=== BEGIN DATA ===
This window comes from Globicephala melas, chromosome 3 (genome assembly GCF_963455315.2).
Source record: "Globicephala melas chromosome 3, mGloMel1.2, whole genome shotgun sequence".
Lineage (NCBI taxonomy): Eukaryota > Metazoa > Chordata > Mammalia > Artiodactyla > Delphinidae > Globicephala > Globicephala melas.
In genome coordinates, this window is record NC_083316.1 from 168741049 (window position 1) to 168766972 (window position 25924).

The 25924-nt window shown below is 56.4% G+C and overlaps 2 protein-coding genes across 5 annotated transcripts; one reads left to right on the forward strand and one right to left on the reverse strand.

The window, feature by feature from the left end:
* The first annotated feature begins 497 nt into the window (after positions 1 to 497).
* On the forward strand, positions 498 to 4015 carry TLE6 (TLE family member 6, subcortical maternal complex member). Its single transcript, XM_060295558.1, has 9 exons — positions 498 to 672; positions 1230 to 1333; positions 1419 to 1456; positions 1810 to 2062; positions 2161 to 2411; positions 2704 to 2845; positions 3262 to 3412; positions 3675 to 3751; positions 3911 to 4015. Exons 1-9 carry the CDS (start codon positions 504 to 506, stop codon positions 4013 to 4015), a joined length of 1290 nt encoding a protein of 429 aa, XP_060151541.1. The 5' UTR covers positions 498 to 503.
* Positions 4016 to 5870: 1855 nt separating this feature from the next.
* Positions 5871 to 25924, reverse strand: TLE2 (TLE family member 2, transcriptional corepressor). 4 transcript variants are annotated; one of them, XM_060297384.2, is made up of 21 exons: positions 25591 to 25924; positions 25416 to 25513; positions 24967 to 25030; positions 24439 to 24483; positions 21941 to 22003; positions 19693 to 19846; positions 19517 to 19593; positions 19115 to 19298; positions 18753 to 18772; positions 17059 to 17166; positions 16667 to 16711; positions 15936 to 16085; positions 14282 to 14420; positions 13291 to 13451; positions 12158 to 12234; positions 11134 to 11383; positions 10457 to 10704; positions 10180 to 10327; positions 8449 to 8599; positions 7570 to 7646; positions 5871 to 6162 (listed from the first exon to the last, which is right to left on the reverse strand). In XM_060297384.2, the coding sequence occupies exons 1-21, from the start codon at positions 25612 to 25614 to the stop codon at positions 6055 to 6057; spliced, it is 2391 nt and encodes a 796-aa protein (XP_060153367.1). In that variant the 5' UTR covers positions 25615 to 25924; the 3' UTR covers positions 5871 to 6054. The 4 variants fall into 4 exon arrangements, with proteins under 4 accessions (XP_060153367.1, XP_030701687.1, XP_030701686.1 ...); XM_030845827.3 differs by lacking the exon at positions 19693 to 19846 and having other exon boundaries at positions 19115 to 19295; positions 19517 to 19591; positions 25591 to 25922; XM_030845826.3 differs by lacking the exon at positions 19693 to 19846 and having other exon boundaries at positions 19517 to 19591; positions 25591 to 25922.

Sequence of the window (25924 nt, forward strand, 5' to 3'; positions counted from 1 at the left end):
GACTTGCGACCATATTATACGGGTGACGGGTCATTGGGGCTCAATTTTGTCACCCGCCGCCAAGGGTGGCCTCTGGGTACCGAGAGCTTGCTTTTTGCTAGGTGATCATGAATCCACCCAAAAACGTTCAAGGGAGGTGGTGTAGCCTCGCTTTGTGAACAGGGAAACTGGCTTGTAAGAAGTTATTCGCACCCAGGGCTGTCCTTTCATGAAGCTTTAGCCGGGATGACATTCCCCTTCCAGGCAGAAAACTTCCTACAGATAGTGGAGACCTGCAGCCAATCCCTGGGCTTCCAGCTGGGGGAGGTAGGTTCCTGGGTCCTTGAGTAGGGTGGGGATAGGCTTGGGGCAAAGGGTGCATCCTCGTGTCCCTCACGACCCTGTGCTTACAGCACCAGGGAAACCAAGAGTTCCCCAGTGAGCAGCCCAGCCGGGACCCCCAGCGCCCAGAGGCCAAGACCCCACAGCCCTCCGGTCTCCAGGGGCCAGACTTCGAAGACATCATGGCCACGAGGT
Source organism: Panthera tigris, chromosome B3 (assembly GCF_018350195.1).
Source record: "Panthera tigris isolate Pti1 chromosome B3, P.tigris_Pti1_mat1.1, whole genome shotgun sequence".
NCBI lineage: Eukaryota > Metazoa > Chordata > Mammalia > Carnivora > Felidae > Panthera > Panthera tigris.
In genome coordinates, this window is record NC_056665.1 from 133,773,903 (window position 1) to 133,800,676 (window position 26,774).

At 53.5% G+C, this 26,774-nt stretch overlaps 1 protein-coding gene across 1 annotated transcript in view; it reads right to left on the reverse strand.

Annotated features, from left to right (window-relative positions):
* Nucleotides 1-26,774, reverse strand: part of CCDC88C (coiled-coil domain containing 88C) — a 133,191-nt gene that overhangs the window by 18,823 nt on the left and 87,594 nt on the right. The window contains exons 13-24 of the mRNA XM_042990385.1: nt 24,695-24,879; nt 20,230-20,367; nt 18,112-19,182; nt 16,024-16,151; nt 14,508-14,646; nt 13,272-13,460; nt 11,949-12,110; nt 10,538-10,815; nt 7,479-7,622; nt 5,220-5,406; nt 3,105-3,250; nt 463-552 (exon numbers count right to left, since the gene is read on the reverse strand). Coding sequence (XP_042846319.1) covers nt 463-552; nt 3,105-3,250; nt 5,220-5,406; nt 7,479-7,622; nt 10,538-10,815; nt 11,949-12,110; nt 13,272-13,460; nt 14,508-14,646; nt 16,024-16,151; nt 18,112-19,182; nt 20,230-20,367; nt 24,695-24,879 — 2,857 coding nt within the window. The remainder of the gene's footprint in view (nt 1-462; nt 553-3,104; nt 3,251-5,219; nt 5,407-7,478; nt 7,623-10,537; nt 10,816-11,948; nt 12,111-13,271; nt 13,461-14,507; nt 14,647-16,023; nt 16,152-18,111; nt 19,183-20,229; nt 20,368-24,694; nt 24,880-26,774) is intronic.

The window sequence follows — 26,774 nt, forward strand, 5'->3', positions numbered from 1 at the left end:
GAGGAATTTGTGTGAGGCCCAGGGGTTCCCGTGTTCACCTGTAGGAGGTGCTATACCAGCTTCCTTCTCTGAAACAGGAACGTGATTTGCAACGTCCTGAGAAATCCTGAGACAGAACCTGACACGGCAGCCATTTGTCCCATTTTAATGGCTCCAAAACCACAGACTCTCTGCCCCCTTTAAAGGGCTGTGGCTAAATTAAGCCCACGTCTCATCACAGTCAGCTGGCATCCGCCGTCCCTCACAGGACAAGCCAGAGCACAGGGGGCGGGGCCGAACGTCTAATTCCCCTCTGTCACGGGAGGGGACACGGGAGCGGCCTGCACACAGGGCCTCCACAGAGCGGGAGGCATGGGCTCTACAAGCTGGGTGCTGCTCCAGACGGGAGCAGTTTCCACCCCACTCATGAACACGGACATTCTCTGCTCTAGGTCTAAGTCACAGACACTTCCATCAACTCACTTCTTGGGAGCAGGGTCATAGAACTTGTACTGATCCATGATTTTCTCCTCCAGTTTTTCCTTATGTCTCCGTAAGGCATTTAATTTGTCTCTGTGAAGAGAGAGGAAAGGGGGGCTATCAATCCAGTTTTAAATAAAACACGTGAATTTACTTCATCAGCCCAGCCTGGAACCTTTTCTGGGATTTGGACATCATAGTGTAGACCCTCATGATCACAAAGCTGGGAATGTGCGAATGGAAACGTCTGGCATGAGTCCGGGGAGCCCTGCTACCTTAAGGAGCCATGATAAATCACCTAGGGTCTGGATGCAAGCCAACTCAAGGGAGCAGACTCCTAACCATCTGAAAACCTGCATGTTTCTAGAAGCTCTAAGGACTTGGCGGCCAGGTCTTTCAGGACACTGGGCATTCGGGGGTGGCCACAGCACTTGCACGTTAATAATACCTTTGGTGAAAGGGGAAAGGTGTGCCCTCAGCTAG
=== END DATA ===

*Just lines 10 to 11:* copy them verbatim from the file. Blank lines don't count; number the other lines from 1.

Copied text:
* Positions 5871 to 25924, reverse strand: TLE2 (TLE family member 2, transcriptional corepressor). 4 transcript variants are annotated; one of them, XM_060297384.2, is made up of 21 exons: positions 25591 to 25924; positions 25416 to 25513; positions 24967 to 25030; positions 24439 to 24483; positions 21941 to 22003; positions 19693 to 19846; positions 19517 to 19593; positions 19115 to 19298; positions 18753 to 18772; positions 17059 to 17166; positions 16667 to 16711; positions 15936 to 16085; positions 14282 to 14420; positions 13291 to 13451; positions 12158 to 12234; positions 11134 to 11383; positions 10457 to 10704; positions 10180 to 10327; positions 8449 to 8599; positions 7570 to 7646; positions 5871 to 6162 (listed from the first exon to the last, which is right to left on the reverse strand). In XM_060297384.2, the coding sequence occupies exons 1-21, from the start codon at positions 25612 to 25614 to the stop codon at positions 6055 to 6057; spliced, it is 2391 nt and encodes a 796-aa protein (XP_060153367.1). In that variant the 5' UTR covers positions 25615 to 25924; the 3' UTR covers positions 5871 to 6054. The 4 variants fall into 4 exon arrangements, with proteins under 4 accessions (XP_060153367.1, XP_030701687.1, XP_030701686.1 ...); XM_030845827.3 differs by lacking the exon at positions 19693 to 19846 and having other exon boundaries at positions 19115 to 19295; positions 19517 to 19591; positions 25591 to 25922; XM_030845826.3 differs by lacking the exon at positions 19693 to 19846 and having other exon boundaries at positions 19517 to 19591; positions 25591 to 25922.

Sequence of the window (25924 nt, forward strand, 5' to 3'; positions counted from 1 at the left end):